Task force explores ways to improve voting in state

Hearing comes on heels of Fla. election disputes

January 05, 2001|By Jay Apperson | Jay Apperson,SUN STAFF

They talked about overvotes and recounts, but elections experts stopped short of recommending a specific statewide system for counting ballots yesterday, as a task force formed to prevent Maryland from experiencing a Florida-like elections controversy conducted its first public hearing.

Instead, elections consultants Marie Garber and Roy Saltman outlined the pros and cons of vote-counting technologies and procedures.

"There is no such thing as a perfect system," Garber, a former state elections administrator, told the panel.

As the 15-member task force met at the state elections board's Annapolis offices, it became clear that it faces a thicket of questions in finding ways for Maryland to adopt a statewide elections system. For instance, are optical scanners a better investment than the computer touch-screen technology used in Baltimore? Are there better ways to ensure that registered voters successfully cast their ballots, and do so at the right precinct?

Overriding the debate was the question of how and when to make and pay for the changes. The federal government is bent on similar elections reforms and is likely to dole out grants to help the states.

The task force was formed last month when Gov. Parris N. Glendening said he would provide money to overhaul the electoral system for the 2002 state elections. Noting Florida's problems in the presidential election, Glendening called for the task force to quickly study voting systems in Maryland, where each of the 24 jurisdictions chooses its voting system and sets counting procedures.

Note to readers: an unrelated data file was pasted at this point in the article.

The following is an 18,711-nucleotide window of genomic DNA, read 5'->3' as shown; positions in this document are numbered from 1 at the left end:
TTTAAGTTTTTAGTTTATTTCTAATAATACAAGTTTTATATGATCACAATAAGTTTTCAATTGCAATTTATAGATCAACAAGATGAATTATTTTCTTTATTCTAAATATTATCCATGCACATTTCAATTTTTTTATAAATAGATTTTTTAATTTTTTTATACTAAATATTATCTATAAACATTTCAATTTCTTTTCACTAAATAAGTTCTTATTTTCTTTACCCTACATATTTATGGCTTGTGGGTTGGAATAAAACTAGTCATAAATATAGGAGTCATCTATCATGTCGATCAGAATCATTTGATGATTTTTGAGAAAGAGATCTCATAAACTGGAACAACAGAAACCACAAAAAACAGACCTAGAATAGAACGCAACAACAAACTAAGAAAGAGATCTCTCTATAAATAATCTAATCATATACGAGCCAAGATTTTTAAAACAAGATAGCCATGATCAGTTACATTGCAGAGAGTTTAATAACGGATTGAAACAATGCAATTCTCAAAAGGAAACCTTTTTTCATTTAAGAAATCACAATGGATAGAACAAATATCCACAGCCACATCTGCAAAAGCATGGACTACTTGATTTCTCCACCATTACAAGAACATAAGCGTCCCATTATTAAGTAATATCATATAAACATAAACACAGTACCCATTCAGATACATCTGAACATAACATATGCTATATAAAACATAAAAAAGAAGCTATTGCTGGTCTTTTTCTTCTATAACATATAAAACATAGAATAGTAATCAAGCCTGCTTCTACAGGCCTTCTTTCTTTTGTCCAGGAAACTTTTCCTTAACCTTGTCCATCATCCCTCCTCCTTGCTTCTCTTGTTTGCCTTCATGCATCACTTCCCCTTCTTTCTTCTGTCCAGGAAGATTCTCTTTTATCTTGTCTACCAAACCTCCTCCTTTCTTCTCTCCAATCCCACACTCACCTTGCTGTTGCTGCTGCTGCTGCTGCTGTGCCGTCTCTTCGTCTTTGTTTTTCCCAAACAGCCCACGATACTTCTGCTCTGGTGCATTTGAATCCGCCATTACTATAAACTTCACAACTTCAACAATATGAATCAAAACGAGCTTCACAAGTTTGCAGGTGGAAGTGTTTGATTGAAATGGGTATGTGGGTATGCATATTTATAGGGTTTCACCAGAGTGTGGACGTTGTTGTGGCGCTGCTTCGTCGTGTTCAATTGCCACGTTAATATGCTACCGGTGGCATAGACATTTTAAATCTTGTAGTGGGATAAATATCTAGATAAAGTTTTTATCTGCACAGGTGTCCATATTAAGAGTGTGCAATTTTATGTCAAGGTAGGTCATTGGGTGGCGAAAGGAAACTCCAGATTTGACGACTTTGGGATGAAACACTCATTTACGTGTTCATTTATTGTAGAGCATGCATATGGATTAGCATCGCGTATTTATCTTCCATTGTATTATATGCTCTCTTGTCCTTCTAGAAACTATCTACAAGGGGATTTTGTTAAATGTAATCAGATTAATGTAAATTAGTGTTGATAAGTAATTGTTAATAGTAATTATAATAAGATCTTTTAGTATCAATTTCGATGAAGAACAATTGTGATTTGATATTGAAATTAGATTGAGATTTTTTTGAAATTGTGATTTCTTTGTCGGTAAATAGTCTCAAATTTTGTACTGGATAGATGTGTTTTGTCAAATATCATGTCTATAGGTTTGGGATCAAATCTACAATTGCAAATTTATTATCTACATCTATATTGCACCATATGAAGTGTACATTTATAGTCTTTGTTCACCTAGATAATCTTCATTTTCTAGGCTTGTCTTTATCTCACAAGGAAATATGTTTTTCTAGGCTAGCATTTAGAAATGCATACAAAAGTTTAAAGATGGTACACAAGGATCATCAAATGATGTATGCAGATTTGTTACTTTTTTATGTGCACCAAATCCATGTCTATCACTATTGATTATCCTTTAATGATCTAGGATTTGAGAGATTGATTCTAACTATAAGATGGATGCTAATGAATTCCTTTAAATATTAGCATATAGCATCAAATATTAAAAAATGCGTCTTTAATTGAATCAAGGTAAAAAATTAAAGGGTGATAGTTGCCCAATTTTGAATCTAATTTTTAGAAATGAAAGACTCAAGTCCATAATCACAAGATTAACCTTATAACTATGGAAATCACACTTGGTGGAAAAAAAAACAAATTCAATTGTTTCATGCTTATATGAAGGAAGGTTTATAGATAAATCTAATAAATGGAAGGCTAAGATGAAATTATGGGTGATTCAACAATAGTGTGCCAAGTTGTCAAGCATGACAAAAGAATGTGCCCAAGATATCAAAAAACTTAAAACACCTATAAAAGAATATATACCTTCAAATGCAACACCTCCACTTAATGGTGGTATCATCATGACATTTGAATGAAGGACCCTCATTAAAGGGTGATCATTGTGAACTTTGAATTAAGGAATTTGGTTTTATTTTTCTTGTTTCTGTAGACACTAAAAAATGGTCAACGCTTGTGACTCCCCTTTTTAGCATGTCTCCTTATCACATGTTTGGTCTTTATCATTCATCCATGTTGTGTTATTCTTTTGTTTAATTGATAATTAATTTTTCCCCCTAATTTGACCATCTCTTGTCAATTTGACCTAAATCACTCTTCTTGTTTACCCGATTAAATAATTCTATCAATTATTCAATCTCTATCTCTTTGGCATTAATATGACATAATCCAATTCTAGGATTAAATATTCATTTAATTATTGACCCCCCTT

Most of the state's counties use optical scanning equipment that requires voters to use a pen to fill in a circle or complete an arrow next to candidates' names on a paper ballot. Prince George's, Allegany and Dorchester counties used machines with levers last year, but state law prohibits their use in the future.

That requirement, along with the lessons of Florida, make the time ripe for a review of procedures, Maryland Secretary of State John T. Willis, the task force chairman, said as the hearing began.

For two hours, the task force heard a list of concerns covering everything from how voters' addresses are tracked as they move to how votes can be reliably counted and recounted.

Saltman is a computer scientist from Columbia whose 1988 call for an end to punch-card ballots was widely quoted during the Florida recount. He listed the strengths and weaknesses of various technologies. The touch-screen technology removes issues of "voter intent," and the computer blocks overvotes, in which a voter voids a ballot by mistakenly selecting more than one candidate for an office, he said. But, he said, the machines are relatively expensive.

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